When my sister, Leslie, was born in 1950 there was no such thing as autism. Back then she was “mentally retarded.” She was born with a few physical defects as well, not major, but you could tell she was different. Leslie played with all of the other kids in the neighborhood and was their relative equal until sixth grade or so when her differences began to become more apparent.
Although Leslie is my only sibling, I grew up mostly as an only child. In her teen years and well into her young adulthood, my parents had Leslie in a variety of special schools.
In her adulthood, Leslie came to live with me. In fact, I’ve been her legal guardian since 1984. She lived with Sally and me and our six kids for 20 years. At one point we set her up in independent living and that worked for a few years until she developed schizophrenia. Today, at 62 years old, she once again lives with us in our home.
My private insurance never allowed Leslie coverage as my dependent. Even when I worked for Congress with its great health coverage, they turned me down when I requested that Leslie be placed on our family policy. Since the day she came to live with us in the early ’80s, Leslie has had all of her medical needs covered by Medicaid in one form or another. In my mind, Leslie is the poster child for why Medicaid exists.
I began by saying that autism didn’t exist in 1950. As autism is now defined and as we look back on Leslie’s life, she very well could be autistic, not retarded in the traditional sense of the word. Of course, that’s tough to say because autism is a spectrum of functional disorders and while Leslie’s IQ is around 70, there are people with autism who are very bright even if not very functional.
Getting medical and clinical assistance for Leslie and others like her has never been cheap. And the questions of hard costs and insurance coverage become very complicated as we move from a catch-all world of “mental retardation” to a rather elaborately nuanced world of mental and functional disabilities such as autism. Even in a diverse population, everyone knew what “retarded” meant. More importantly, insurance companies knew it.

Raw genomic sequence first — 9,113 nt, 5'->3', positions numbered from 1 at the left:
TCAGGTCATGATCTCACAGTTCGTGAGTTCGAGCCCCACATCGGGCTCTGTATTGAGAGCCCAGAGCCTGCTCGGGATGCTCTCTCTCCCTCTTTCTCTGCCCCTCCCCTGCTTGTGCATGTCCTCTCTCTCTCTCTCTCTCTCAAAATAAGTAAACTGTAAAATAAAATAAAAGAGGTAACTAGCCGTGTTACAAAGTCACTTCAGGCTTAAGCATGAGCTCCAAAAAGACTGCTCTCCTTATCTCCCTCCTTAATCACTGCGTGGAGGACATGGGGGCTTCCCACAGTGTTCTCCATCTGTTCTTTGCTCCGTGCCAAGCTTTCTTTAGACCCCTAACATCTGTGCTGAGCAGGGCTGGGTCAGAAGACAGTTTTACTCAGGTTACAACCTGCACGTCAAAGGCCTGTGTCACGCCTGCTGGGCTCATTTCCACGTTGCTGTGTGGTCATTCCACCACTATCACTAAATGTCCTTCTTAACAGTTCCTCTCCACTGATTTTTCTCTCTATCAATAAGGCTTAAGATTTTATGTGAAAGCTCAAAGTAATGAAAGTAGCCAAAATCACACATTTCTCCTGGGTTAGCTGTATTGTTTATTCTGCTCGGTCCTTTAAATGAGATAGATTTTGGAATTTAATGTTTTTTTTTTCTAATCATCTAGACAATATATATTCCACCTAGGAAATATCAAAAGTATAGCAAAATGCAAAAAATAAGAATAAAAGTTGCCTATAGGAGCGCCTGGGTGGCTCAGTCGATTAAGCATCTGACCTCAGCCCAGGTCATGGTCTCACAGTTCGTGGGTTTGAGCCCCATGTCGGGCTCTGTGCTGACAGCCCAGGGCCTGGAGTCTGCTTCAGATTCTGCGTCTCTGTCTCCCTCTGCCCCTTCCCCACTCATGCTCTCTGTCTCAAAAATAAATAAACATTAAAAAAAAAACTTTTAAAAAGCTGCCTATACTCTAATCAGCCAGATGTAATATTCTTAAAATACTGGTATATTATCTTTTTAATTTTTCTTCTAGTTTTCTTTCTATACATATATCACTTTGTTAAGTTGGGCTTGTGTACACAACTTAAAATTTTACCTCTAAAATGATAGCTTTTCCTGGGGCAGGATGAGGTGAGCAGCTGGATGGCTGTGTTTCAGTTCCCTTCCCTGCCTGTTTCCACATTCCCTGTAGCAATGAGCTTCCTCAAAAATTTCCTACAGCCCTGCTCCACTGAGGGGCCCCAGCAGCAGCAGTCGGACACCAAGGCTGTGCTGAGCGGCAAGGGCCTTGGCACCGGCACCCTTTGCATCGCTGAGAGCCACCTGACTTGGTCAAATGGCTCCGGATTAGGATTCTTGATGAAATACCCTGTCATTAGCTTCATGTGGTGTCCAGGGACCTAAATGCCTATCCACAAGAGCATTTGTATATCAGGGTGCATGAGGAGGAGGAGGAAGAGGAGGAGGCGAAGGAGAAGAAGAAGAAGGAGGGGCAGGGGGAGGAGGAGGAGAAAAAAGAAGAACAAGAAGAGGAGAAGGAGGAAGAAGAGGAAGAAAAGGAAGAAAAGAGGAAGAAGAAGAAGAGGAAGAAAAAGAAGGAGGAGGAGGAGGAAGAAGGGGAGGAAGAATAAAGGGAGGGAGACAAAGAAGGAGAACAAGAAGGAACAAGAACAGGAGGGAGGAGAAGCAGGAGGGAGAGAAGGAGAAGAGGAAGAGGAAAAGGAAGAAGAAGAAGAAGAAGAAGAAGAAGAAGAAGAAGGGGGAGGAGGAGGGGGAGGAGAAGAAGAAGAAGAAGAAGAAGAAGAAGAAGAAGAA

Private insurance companies are reluctant to provide coverage for autism precisely because it’s a spectrum of disabilities ranging from the severely nonfunctional to the wildly hyper-functional. And these insurance companies have a point – if science and medicine have a hard time categorizing these disabilities, why should people expect insurance companies to decisively set clinical definitions as a basis for private care?
Honestly, many reasonable people have a hard time distinguishing between what’s now called ADHD and an undisciplined child. And the fact that this one point alone is so contentious and debatable ought to provide insights into the difficult situation private insurance companies find themselves today. In moments of natural and justified despair over my sister’s personal struggles, my mom would say, “Leslie would have been better off more severely retarded.” I know for a fact that private insurance companies, and even Medicaid officials, would agree. We know what “severely” looks like. We rarely know what to make of “mildly.”
I saw a recent story of a Utah family with an autistic child looking to move out of state because a few other states have mandated to private insurance companies that they cover the entire spectrum of autism. Frankly, these parents feel helpless in Utah. But we ought not blame private insurance companies. Though it is becoming increasingly less so in the age of Obamacare, insurance is a business of risk, not reward. Though I empathize with this family, private insurance isn’t an entitlement program, and when state legislatures act to make them so through mandates, they only act to make these companies disappear.
For Sutherland Institute, I’m Paul Mero. Thanks for listening.